Bob Schwartz

Movies and Fairy Tales: Once Upon a Time…In Hollywood

“Many people I know in Los Angeles believe that the Sixties ended abruptly on August 9, 1969, at the exact moment when word of the murders on Cielo Drive traveled like brushfire through the community, and in a sense this is true. The tension broke that day. The paranoia was fulfilled.”
Joan Didion, The White Album

Joan Didion is one of the great essayists, and The White Album may be her finest essay. It gave title to a superb collection published in 1979. The White Album is about the entwinement of her life and life in Los Angeles in the late 1960s and early 1970s, both of which she reflects on as being strange and even surreal.

Los Angeles in the late 1960s is also the subject of Quentin Tarantino’s new movie Once Up a Time…In Hollywood. The center of the film is the event mentioned in Didion’s quote above: the murders of Sharon Tate Polanski, Abigail Folger, Jay Sebring, Voytek Frykowski, Steven Parent, and Rosemary and Leno LaBianca in the Hollywood Hills by members of the Manson Family. But is about much more than that.

The title of Once Upon a Time gives away just what kind of story this is. It is a fairy tale. Fairy tales are not either absolutely light or dark. As modern scholars now regularly say, fairy tales are meant to reflect something about ourselves—who we are, what we need—and in that sense could not be just light or dark. They are merely true.

The opening paragraph of The White Album is one of the best explanations of story ever written:

We tell ourselves stories in order to live. The princess is caged in the consulate. The man with the candy will lead the children into the sea. The naked woman on the ledge outside the window on the sixteenth floor is a victim of accidie, or the naked woman is an exhibitionist, and it would be “interesting” to know which. We tell ourselves that it makes some difference whether the naked woman is about to commit a mortal sin or is about to register a political protest or is about to be, the Aristophanic view, snatched back to the human condition by the fireman in priest’s clothing just visible in the window behind her, the one smiling at the telephoto lens. We look for the sermon in the suicide, for the social or moral lesson in the murder of five. We interpret what we see, select the most workable of the multiple choices. We live entirely, especially if we are writers, by the imposition of a narrative line upon disparate images, by the “ideas” with which we have learned to freeze the shifting phantasmagoria which is our actual experience.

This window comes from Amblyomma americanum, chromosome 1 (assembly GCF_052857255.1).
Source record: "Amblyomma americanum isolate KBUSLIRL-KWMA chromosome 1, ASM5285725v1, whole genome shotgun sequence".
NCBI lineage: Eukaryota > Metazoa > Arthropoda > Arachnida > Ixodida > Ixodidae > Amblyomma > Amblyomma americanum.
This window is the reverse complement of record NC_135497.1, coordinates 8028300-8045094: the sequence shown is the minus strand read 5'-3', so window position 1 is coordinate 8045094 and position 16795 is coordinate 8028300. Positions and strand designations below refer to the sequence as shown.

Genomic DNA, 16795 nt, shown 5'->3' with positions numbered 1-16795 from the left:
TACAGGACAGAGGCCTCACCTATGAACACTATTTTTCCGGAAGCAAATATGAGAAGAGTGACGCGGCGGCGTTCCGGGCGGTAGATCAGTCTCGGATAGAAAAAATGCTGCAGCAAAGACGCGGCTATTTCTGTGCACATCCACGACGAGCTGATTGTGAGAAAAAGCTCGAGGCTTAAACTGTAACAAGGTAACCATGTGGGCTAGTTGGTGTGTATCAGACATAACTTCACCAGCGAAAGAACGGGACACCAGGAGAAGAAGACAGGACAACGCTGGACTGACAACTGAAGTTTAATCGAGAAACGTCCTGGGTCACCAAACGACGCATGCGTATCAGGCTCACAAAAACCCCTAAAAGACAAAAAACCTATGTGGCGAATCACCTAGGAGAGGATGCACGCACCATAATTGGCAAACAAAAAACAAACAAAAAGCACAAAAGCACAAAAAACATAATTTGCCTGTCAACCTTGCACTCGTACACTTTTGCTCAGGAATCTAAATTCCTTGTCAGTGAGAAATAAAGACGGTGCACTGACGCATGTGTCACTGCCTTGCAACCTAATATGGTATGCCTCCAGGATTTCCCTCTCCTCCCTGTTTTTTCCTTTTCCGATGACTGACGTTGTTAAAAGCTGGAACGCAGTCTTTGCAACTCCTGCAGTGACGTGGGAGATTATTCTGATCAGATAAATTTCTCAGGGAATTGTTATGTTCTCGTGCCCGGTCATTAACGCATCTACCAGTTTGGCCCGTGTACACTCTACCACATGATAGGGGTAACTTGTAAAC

If you are a fan of some or all of Tarantino’s movies, you are already planning to see Once Upon a Time. If you are not a fan, or affirmatively dislike Tarantino, you should consider seeing it anyway. As with other movies that play with Hollywood as story (Robert Altman’s The Player is an excellent example), the inescapable point is that Hollywood makes things up, even as the movies may attempt to reflect actuality, because that is what they do. They tell and sell fairy tales. Light and dark. As long as we appreciate the subtle differences and similarities between actuality and story, we can be entertained and the better for it. We do, as Didion writes, tell ourselves stories in order to live.

Rhetoric and reality: Ideal America has always depended on us

It may come as news to the less historically minded, but democracy, the kind we embrace in America, is a relatively new and novel way of government. We are still in the process of learning how it works, how it lives and how it dies.

Rhetoric has always been the way of government, long before modern democracy. Leaders say stuff, citizens repeat that stuff or say different stuff, citizens believe some stuff and don’t believe other stuff, and leaders respond to what citizens say and do.

In its relatively brief democratic life, America has typically embraced rhetoric. Much of it, in simplest terms, concerns just how exceptional and durable—eternal—American democracy really is.

As usual with compelling rhetoric in any sector—government, business, religion, whatever—rhetoric can make us lazy and careless. We come to believe that rhetoric is reality, almost a form of magical thinking. What we say and believe becomes the way things are.

And so, looking at just one aspect, Americans don’t vote in nearly great enough numbers, and those who do vote don’t always study and think hard about the issues and personalities, both of which are complicated. Things will just naturally be alright, we think, because this is a democracy and this is America. Both will last uninterruptedly forever.

But in reality, talk is not just cheap, it can be useless and tragic. All of this, all this glorious American democracy, has always and solely depended on us.